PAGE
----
…Or rather, time for pie to be transformed into something beautiful. Something gorgeously well-ordered. What on Earth am I talking about?? For a hint, here is a definition:
- The name of the sixteenth letter of the Classical Greek, Classical and Modern Greek alphabets and the seventeenth in Old Greek.
- (mathematics) An irrational constant representing the ratio of the circumference of a circle to its diameter; approximately 3.1415926535897932; usually written Ï€, where pi x diameter = Circumference.
- (context, typesetting) Metal type that has been spilled, mixed together, or disordered. Also called pie.
And, the exciting transformation:
Organizing this type is something that has taken me several years. Some of it is fairly worn, but it is all brass, and thus ideal for the hot stamping known in bookbinding as tooling, or finishing. Countless hours have been spent in sorting the various sizes and styles shown here, and even then, about half of the entire box in the bottom right of this picture comprises letters with no match. The other half of that box is punctuation which probably belongs in one of the other boxes, but I’ll have to leave that last part of this project for another day.
Sometimes it is difficult for me to explain to my clients why I cannot stamp their name in their chosen font on the book cover I make for them without having a die made. Perhaps the photo above might explain a little bit about the process of titling a book cover. As you can see, the tiny brass letters are fixed in size and shape. To a bookbinder, the meaning of the word ‘font’ refers to a set of these pieces of brass; it is not something that you highlight with your mouse and change from a dropdown menu. Very unfortunate, to some extent, since it does not allow for creative layout possibilites which respond to the particular needs of a specific project. For that, one must contract to have a die made, usually from magnesium, or for high volume production jobs, from copper. There are environmental risks involved in this process that the city of San Francisco has deemed unsafe; thus there are no companies that perform this service here. And once it is made into a stamping die, the magnesium is a health hazard of sorts as well– it is extremely inflammable, so for a bookbinder to store old dies is dangerous. G-d forbid any bindery with magnesium dies in storage should catch fire, for it would explode to high heaven. In a fire, brass type might melt. Which would be sad. But not dangerous.
Brass type is often the preferred choice for me because it also reduces waste; it is nearly infinitely reusable. A magnesium die is generally used only once, at the time of a single project. Of course, having a magnesium die made can be more fun because the possibilites are nearly limitless. Brass type lends a traditional, cultured appearance, where making a die allows more creative control. Here’s an example of a project I worked on which required a die.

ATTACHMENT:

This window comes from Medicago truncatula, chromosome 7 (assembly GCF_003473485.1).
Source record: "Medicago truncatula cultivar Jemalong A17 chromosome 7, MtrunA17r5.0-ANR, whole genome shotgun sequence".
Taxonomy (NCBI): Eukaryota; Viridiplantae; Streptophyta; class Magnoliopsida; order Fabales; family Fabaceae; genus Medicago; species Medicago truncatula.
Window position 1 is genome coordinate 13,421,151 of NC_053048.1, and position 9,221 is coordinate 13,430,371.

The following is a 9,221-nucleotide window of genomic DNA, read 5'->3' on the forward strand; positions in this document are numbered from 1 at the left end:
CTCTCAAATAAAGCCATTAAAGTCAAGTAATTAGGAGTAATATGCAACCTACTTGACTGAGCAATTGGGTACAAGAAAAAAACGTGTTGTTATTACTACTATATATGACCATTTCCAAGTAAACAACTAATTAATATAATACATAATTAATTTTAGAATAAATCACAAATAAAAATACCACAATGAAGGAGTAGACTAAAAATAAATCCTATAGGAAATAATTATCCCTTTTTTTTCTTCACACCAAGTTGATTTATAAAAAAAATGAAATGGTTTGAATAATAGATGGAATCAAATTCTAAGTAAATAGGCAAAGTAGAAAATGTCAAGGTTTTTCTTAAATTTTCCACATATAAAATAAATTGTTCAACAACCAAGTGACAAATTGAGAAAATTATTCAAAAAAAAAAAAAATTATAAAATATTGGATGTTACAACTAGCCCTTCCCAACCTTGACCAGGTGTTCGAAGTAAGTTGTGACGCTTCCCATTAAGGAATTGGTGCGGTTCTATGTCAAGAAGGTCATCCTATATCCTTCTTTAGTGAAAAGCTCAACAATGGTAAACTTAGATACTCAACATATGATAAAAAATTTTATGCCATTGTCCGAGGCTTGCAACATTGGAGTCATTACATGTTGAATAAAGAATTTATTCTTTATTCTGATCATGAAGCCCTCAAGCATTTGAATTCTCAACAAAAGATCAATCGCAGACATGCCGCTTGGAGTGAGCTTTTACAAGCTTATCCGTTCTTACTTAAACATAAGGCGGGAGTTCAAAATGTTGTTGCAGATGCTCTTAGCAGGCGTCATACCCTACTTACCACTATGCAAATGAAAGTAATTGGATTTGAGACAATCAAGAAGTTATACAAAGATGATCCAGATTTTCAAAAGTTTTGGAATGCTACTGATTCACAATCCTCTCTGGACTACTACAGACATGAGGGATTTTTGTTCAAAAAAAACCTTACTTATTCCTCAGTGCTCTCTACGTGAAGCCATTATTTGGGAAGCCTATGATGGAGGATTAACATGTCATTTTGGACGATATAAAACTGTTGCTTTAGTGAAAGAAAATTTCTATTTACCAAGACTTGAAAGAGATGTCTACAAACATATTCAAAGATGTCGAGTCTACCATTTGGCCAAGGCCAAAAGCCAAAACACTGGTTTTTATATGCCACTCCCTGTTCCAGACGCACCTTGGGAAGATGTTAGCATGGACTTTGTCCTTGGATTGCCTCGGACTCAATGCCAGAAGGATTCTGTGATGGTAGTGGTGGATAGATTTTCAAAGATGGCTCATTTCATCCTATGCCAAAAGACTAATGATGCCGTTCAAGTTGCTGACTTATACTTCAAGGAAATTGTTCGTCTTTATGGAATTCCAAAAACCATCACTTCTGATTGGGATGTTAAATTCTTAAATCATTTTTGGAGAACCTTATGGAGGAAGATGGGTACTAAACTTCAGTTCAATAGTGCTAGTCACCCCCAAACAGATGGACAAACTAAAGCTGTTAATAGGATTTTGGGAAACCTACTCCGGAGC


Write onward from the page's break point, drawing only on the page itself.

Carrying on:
Dies are best made with type and line art– very little shading or solid blocks of color will come out well with a die. Theoretically it is possible, but for best results, line art and type are recommended.
The topic of book decoration could go on for volumes, and this is just a blog. There are lots of points of departure on my links page over on Book Island in case you’re interested.
Something I truly enjoy which most other bookbinders veer away from is Bible repair. The large family Bibles of the late nineteenth century are often unwieldy mammoth objects with heavy double-thickness boards, weak joints, and crumbling paper due to the production advances of the Industrial Revolution. Around now, 150 or so years after their production, these Bibles are widely in need of, ah, joint replacement surgery, so to speak. They are difficult to repair because of their heft, size, and fragility– never a good combination. I enjoy them, however, because they offer me the opportunity to fulfill what I feel is my purpose in being a hand bookbinder: keeping history alive, educating clients about the items they possess, and allowing clients the ability to page through a book they’ve been too scared to touch because it was damaged.
This Bible was a particular pleasure to restore because it was made prior to all the so-called advances of the late 1800’s. Instead of two laminated boards, this book had one thick one for each cover. Instead of deep blind tooling on the covers combined with carved board (which often delaminated), this one used fine gold stamping to decorate the covers. The leather used was not suffering from red rot, and probably never will, since the tannage seemed fairly stable, and the leather still fairly strong. the paper, as well, was healthy, and registered a pH of 6! Amazing. Another thing that impressed me about this book was the sewing. Tens of thin signatures all sewn in a remarkably regular way, as can be seen below. In binderies of this period, it was generally women who did the sewing, and they often sewed without pre-punching the signatures as we do today (though this book was likely sawn). I was kind of touched to see how many signatures there were to this giant behemoth, and all of them sewn perfectly regular.